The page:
Health officials say at least 15 people have died and 84 people in 19 states have become ill from a listeria outbreak linked to tainted cantaloupes from Colorado.
According to state health officials, none of the deaths or illnesses have been in South Carolina and none of the contaminated melons have been found in the state, but the outbreak still has many Grand Strand residents concerned.
Richard Ronan of Surfside Beach said he takes extra care when shopping for produce these days. "I'm very concerned about the cantaloupe that I buy and then I make sure I take them home and scrub them down with soap and water, which I normally don't do," Ronan said.
Ronan went shopping for produce at Lee's Farmers Market in Murrells Inlet Monday, which he said is usually a good source for fresh vegetables, but he added he doesn't completely trust raw produce from any source these days. "I'm just more conscious of cleaning all my vegetables that I buy, no matter where they're from."
The owner of the farmer's market said since the outbreak began last month, he's been getting questions from many of his wholesale and retail customers about the source of the cantaloupes he sells.
" E very day, we got people asking where they're from, why is it from, what happened," said Scott Lee. He said his cantaloupes come from a farm in California; the tainted cantaloupes have been traced to a single farm in Colorado.
Lee said, as with all retailers, his out-of-season fruits and vegetables must be purchased from packers in warmer climates, but he purchases in-season produce from local farmers, helping to insure their quality. "We've been out to the farms, we've seen their operation, we've seen their sanitary-ness, their tractors, the people they work."
Listeria monocytogenes is a bacteria that can cause a serious infection caused by eating food that has been contaminated, according to the SC Department of Health and Environmental Control.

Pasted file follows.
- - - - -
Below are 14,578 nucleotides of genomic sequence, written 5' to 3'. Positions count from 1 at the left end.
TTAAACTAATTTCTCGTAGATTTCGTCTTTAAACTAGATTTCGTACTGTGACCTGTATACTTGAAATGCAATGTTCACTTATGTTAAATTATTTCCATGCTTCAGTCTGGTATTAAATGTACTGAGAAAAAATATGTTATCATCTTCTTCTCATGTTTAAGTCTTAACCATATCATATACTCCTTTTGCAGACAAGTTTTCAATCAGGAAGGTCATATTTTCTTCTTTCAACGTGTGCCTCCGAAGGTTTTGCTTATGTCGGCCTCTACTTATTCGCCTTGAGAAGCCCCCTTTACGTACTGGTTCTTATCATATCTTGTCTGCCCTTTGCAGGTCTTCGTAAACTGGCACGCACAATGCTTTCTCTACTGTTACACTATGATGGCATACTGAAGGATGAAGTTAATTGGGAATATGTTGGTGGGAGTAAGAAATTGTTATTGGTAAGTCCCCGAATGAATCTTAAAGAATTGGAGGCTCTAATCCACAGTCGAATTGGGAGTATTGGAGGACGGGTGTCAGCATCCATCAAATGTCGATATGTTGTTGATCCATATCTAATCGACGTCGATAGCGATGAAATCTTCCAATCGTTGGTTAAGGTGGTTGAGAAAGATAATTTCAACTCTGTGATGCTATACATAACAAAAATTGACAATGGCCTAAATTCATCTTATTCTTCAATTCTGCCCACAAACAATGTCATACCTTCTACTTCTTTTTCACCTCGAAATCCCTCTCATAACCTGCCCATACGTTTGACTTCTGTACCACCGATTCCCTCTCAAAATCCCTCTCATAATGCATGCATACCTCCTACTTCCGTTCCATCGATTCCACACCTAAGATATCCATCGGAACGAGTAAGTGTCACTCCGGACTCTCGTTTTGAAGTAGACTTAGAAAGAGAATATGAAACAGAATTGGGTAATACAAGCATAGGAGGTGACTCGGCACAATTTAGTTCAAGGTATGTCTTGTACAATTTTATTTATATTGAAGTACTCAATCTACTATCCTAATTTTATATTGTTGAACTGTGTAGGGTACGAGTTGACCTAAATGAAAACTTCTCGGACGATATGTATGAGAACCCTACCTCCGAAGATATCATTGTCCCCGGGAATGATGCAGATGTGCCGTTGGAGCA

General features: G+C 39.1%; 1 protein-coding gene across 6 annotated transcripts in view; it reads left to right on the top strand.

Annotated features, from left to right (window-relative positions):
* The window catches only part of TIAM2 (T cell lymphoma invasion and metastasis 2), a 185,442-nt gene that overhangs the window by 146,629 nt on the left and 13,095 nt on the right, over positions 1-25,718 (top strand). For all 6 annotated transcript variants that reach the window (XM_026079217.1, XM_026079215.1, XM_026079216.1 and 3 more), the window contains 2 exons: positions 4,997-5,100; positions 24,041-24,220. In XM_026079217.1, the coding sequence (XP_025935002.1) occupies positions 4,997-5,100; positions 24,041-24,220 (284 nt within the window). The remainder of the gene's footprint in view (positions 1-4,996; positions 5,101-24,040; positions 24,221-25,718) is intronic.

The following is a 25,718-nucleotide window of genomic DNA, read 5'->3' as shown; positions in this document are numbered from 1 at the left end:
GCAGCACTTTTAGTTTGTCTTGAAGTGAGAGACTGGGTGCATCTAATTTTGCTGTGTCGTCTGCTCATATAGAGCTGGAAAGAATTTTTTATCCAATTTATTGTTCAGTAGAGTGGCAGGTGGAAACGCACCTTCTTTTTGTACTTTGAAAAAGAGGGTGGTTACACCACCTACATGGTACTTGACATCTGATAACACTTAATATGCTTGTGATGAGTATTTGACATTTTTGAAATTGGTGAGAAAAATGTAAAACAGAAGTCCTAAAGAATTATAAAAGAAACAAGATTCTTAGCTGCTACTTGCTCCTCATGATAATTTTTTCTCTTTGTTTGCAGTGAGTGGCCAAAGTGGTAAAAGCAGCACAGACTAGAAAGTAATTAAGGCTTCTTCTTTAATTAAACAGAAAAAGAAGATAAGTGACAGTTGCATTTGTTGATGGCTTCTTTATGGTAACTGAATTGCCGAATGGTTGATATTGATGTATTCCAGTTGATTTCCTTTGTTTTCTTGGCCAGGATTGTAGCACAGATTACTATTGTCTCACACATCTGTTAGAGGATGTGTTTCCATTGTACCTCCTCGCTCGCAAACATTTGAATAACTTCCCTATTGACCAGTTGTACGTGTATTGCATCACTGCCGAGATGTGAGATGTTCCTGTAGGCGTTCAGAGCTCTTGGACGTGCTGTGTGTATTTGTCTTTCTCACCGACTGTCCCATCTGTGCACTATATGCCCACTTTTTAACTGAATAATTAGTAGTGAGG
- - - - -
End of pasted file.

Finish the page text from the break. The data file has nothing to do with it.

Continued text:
DHEC public information officer Adam Myrick said those at greatest risk from the infection include pregnant women, infant children and adults with weakened immune systems. "Sometimes, though, healthy adults and children can get infected with it as well, but it's a very serious health concern right now and of course, it's in the headlines right now with the cantaloupes."
Myrick said the bacteria is found in soil and water. Vegetables can become contaminated by contact with the soil or from manure that's used as fertilizer. Thorough cleaning of fruits and vegetables before eating them is the best way for people to avoid getting sick from listeria, Myrick said.
Other food safety tips include avoiding cross contamination by keeping uncooked meats separate from fresh vegetables and thoroughly washing hands, cooking utensils and cutting boards, Myrick said.
People who get sick from listeria might experience fever, muscle aches and sometimes nausea or diarrhea. Myrick said there is up to a two month incubation period for symptoms of the infection to occur. But healthy adults who suspect they may have been exposed to the bacteria need not seek immediate tests or treatment, simply because it's usually not necessary.
"Most of the time, most people who come into contact with the bacteria don't require any treatment other than just rest and lots of fluids."
Antibiotics may be given to pregnant women and babies who are infected with listeria, he said.